Fire Emblem Warriors (Switch) Review
Hyrule Warriors was a great game, and Hyrule Warriors Legends was, in my opinion, better. This lead to a few questions and hesitations that I had with Fire Emblem Warriors before playing. “Is this just Hyrule Warriors Legends: Fire Emblem Edition?”, “Did I only like Hyrule Warriors for my love of Zelda, will my lack of interest in Fire Emblem bore me?”, “How many interesting movesets can you have with characters as similar as Marth, Chrom and Lucina?”
Let’s get the first question out of the way. Is this just a reskin of Hyrule Warriors? The engine like most musou games are the same and the gameplay is similar, so it has to be, right? Well, yes and no. Look, I’m not going to sit here and tell you that one musou game is vastly different to another, however, I will sit here and tell you that Fire Emblem Warriors feels like an iteration to Hyrule Warriors rather than repetition.
As with Hyrule Warriors Legends, you can now control multiple warriors on the battlefield. Previously driven AI characters can be cycled and swapped between to quickly dart around the map and complete objectives. New to Fire Emblem Warriors is the pair up system. You can pair up two units on the battlefield to not only combine their power in special attacks but also to swap between at anytime mid-combo. This is important due to the Weapon Triangle being introduced in this game. When breaking guards, you will do more damage if your weapon is more effective in battle, making pairing up of two different units more strategic and valuable.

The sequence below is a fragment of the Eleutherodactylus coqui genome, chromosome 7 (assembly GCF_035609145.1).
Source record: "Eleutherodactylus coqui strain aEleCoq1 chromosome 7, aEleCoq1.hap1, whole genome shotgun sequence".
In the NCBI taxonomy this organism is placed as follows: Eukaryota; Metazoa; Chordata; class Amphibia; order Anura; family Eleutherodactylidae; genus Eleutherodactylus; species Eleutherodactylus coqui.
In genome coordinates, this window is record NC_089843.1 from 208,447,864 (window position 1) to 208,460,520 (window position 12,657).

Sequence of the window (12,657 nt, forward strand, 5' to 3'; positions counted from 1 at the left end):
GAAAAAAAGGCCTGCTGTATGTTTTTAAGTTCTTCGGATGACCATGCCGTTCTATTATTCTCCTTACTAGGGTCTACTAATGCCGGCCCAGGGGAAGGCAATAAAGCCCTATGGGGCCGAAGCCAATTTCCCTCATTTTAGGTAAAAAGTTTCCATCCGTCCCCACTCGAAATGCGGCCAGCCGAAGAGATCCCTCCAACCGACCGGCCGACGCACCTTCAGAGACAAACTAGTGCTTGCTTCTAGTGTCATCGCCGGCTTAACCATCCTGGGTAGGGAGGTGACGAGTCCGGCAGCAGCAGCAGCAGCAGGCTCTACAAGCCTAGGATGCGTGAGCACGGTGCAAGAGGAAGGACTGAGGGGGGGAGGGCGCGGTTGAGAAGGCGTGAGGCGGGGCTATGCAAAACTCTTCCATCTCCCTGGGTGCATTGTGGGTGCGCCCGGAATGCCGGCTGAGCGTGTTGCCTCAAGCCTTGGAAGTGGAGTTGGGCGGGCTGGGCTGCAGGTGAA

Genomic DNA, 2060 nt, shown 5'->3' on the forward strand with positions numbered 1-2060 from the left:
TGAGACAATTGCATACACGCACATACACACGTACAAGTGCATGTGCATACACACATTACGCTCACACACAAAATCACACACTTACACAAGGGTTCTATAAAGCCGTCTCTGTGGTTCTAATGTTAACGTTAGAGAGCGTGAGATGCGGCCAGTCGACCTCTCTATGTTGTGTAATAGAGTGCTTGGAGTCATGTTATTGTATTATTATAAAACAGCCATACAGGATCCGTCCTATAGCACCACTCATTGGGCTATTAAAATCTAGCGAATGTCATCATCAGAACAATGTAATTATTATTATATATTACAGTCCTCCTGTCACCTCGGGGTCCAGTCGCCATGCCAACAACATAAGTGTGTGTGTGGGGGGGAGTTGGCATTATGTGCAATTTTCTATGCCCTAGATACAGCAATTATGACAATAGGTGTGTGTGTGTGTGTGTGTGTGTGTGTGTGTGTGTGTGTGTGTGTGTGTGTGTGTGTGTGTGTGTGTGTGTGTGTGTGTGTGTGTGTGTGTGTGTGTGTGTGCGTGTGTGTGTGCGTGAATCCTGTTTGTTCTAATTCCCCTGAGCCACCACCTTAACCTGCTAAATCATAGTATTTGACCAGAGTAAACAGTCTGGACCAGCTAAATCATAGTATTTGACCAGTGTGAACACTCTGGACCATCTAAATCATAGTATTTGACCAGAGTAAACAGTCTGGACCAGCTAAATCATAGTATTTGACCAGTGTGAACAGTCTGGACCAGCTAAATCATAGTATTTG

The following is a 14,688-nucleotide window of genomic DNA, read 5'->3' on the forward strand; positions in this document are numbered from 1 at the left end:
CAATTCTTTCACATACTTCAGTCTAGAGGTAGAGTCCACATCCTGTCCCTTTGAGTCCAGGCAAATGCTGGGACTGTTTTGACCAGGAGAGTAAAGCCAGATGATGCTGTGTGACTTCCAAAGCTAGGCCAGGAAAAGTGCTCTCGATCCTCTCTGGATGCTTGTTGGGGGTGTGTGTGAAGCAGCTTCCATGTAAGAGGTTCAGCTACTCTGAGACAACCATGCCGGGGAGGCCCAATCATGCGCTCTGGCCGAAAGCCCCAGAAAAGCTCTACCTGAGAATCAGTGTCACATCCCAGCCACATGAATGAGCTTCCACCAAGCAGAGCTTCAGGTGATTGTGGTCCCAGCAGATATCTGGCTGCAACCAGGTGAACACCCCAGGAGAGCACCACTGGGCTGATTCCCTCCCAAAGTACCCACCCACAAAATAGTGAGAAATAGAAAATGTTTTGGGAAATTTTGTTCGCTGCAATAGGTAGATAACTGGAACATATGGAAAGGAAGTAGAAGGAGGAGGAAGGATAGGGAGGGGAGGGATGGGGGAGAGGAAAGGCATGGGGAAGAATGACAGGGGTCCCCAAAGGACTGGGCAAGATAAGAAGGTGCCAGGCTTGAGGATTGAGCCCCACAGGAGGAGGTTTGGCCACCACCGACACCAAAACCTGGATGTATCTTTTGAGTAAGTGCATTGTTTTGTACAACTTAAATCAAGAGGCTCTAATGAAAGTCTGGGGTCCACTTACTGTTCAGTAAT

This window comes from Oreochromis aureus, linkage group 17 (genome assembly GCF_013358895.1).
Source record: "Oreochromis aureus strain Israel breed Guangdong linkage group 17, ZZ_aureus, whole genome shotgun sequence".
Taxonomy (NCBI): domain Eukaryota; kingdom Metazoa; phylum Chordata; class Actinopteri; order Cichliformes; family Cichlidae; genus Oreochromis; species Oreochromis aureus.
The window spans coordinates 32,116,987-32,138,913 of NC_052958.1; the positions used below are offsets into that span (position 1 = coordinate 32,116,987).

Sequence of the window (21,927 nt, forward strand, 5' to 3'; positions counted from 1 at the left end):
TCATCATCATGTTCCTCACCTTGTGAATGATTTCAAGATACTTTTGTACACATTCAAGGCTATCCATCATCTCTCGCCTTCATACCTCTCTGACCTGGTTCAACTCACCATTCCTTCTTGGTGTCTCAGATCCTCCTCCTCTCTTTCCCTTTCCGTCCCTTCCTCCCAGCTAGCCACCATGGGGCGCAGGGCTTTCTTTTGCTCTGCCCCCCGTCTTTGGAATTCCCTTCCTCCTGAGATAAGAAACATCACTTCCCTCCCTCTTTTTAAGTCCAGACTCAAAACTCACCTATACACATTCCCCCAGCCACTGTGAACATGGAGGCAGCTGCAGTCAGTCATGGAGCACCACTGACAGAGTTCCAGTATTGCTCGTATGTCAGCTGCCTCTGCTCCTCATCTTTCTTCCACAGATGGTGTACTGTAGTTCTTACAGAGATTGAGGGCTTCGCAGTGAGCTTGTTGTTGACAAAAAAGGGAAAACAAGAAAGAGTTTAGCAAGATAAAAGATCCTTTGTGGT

The story mode is structurally the same, having the main storyline that splits off in the middle to two differing mini-arcs only to come together in the end. However, the biggest edition is easily the voice acting. Hyrule Warriors felt like a game that wanted to have voice acting, only to have Nintendo refuse it. This time, nothing is held back – cutscenes are fully voiced and have dialog sequences before and after the missions. Co-op also returns however without the gamepad to offer a second screen, the game is forced into split-screen which while not ideal for field of view and performance drops occasionally, it’s inclusion is great to see on Switch. 3DS remains a solo experience.
The main plot introduces two new characters, Rowan and Lianna from the Aytolis Kingdom and mysterious portals open upbringing not only monsters but our familiar cast of characters from Awakening, Fates & Shadow Dragon. While it certainly doesn’t have the same historical reach as Hyrule Warriors maintained, with half the series not translated for western audiences, it’s clear to see why they focused on the more recent and popular games. While the focus is on those, Celecia and Lyn do show up from Fire Emblem Echoes and Blazing Blade respectively.
Since this is a Fire Emblem game, after all, you have the option for Casual or Classic modes – yes, permadeath in a Warriors game. Don’t get your hopes up too much, however, the pains of Classic Mode aren’t exactly worth it. Firstly to spoil it for, you get nothing for completing the story in classic mode. Secondly, just like the series is known you can always restart the scenario before it saves and magically they pop back up and the story doesn’t even change once a unit does run down their HP, just “oh they are tired, can’t use them anymore” for them to pop back up in the cinematics and story.